Repertoire Definition

rĕpər-twär
noun
The stock of plays, operas, roles, songs, etc. that a company, actor, singer, etc. is familiar with and ready to perform.
Webster's New World
All the musical or theatrical works of a particular category, or of a particular writer, composer, etc., available for performance.
Webster's New World
The class of compositions in a genre.
Has excellent command of the chanteuse repertoire.
American Heritage
The stock of special skills, devices, techniques, etc. of a particular person or particular field of endeavor.
Webster's New World
Repertoire is all the skills or remembered performances of a particular person.
An example of repertoire is someone knowing all the songs to Grease, Les Miserables and Cabaret.
An example of repertoire is the range of knots that a sailor can tie.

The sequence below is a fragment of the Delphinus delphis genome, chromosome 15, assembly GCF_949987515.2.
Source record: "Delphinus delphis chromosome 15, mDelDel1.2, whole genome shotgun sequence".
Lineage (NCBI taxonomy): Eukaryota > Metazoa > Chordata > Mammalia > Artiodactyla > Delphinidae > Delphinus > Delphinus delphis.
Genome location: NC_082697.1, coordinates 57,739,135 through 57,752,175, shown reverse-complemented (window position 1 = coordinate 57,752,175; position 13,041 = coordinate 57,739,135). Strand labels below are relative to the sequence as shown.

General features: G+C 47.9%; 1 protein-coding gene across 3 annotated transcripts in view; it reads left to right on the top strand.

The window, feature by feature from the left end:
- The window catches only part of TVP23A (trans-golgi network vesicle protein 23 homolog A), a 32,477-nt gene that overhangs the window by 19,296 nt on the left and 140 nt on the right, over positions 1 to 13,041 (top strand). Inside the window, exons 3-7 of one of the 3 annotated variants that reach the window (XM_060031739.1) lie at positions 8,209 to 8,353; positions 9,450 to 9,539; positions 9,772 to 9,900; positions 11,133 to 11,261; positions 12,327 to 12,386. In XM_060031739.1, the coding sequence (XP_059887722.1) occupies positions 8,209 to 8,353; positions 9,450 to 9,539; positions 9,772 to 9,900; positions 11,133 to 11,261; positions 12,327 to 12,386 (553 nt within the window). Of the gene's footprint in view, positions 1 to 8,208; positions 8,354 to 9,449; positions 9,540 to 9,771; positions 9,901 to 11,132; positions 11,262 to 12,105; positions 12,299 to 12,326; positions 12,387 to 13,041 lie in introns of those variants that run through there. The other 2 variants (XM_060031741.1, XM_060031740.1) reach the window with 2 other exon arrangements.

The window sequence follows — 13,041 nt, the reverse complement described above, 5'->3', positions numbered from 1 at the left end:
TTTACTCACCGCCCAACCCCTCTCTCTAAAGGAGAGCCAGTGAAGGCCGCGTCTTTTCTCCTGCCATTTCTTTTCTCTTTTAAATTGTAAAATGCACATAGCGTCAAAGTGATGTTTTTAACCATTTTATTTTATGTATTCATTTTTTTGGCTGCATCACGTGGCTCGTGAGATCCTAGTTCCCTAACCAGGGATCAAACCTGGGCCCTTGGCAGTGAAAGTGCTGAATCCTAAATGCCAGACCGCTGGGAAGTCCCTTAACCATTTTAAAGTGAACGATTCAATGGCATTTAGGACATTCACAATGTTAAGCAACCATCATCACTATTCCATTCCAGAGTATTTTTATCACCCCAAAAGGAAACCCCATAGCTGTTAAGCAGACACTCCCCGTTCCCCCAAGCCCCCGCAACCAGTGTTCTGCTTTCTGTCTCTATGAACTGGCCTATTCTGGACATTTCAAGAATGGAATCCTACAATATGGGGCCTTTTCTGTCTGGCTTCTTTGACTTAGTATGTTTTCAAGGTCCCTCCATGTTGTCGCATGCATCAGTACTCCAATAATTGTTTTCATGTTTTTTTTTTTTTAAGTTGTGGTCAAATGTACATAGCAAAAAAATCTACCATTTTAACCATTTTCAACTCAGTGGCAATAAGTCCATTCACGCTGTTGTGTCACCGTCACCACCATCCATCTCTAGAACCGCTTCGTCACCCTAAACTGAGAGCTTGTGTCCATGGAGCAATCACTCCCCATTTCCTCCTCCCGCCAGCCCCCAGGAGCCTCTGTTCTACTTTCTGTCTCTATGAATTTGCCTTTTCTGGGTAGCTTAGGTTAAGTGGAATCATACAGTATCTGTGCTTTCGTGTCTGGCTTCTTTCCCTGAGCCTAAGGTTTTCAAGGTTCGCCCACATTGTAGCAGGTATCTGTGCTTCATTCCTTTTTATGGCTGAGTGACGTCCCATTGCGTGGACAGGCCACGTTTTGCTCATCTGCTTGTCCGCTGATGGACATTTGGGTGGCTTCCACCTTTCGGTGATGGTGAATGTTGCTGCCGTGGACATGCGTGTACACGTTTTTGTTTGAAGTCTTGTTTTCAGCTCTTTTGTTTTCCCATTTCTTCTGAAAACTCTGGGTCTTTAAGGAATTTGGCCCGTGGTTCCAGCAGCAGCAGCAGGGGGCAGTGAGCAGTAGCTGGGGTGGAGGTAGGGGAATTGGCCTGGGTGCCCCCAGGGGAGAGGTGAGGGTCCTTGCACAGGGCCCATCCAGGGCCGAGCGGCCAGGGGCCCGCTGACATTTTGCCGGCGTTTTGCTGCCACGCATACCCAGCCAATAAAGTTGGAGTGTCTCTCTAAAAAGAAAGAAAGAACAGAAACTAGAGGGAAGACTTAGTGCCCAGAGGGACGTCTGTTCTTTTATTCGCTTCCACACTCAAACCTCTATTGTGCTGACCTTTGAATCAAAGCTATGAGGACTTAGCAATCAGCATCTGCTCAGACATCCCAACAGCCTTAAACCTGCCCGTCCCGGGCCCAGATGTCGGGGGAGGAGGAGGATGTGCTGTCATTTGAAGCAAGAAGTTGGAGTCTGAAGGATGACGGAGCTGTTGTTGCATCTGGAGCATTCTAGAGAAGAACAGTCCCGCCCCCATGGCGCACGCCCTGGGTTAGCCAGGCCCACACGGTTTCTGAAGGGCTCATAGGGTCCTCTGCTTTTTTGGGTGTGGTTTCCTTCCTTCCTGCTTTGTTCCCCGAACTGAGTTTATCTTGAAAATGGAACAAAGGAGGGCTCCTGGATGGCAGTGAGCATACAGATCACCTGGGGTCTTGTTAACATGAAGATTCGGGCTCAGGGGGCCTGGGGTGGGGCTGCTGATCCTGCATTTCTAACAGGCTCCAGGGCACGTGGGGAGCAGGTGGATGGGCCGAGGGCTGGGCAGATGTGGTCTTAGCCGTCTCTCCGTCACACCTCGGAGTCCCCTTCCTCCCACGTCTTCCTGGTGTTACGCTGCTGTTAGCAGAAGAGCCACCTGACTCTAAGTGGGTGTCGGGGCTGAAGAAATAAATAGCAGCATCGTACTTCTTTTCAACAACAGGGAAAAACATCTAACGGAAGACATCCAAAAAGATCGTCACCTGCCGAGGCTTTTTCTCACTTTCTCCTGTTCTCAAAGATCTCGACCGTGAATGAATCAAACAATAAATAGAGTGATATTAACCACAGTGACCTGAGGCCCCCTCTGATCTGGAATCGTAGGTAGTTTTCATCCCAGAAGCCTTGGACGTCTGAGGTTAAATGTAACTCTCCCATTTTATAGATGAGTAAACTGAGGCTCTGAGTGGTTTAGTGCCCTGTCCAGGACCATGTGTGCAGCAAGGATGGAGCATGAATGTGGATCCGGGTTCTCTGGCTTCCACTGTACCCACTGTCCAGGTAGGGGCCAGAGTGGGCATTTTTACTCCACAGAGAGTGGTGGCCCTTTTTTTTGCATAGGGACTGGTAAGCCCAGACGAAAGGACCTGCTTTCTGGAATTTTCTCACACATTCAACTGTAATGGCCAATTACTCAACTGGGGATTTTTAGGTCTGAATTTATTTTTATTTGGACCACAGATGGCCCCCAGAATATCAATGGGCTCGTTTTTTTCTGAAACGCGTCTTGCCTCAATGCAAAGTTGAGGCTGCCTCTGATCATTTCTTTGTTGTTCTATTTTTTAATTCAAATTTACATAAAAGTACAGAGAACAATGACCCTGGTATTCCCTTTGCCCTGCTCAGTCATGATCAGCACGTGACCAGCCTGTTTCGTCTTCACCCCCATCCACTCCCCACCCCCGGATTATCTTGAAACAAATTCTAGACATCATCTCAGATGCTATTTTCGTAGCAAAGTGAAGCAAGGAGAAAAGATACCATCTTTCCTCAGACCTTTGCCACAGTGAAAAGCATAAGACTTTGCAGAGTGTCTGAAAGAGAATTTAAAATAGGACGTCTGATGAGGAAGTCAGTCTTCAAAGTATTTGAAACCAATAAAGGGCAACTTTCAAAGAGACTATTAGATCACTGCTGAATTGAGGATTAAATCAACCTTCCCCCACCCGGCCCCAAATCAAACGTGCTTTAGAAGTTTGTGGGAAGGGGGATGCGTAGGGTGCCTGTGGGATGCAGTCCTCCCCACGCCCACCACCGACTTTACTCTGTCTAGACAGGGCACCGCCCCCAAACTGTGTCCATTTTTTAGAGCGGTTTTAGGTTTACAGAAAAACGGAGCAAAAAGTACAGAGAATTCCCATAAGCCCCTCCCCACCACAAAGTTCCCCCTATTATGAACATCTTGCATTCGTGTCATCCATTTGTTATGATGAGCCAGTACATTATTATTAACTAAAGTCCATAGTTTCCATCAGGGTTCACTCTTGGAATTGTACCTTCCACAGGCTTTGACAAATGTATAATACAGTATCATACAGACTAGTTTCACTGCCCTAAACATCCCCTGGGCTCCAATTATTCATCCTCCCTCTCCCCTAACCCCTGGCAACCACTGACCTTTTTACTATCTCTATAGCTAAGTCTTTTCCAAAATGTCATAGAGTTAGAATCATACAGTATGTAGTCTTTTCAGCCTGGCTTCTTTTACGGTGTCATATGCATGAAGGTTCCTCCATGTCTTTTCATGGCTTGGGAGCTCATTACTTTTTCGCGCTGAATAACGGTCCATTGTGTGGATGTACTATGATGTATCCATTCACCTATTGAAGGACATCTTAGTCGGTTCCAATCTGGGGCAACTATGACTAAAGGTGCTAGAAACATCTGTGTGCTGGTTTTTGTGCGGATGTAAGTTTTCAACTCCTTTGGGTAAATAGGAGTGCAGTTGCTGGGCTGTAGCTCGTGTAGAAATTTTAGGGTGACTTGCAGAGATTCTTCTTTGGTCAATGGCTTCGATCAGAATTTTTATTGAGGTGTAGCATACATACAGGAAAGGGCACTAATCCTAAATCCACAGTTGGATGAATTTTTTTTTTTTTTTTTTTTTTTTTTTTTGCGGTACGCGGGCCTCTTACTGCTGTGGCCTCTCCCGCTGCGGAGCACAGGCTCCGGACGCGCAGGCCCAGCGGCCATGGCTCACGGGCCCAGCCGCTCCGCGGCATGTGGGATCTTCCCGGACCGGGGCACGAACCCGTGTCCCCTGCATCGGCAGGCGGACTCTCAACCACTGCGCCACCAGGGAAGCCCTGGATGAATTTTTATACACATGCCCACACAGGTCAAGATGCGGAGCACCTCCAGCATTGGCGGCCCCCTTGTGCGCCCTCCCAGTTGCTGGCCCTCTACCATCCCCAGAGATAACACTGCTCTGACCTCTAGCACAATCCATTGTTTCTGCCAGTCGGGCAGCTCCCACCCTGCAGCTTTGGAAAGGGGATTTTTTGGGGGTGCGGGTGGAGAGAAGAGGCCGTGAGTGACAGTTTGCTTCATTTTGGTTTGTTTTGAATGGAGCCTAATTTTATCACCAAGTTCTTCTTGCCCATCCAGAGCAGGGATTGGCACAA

YourDictionary
Synonyms:
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Other Word Forms of Repertoire

Noun

Singular:
repertoire
Plural:
repertoires

Origin of Repertoire

  • Borrowing from French répertoire, from Late Latin repertorium (“an inventory, list, repertory"), from Latin reperire (“to find, find out, discover, invent"), from re- (“again") + parire, usually parere (“to produce").

    From Wiktionary

  • French répertoire from Old French from Late Latin repertōrium repertory

    From American Heritage Dictionary of the English Language, 5th Edition

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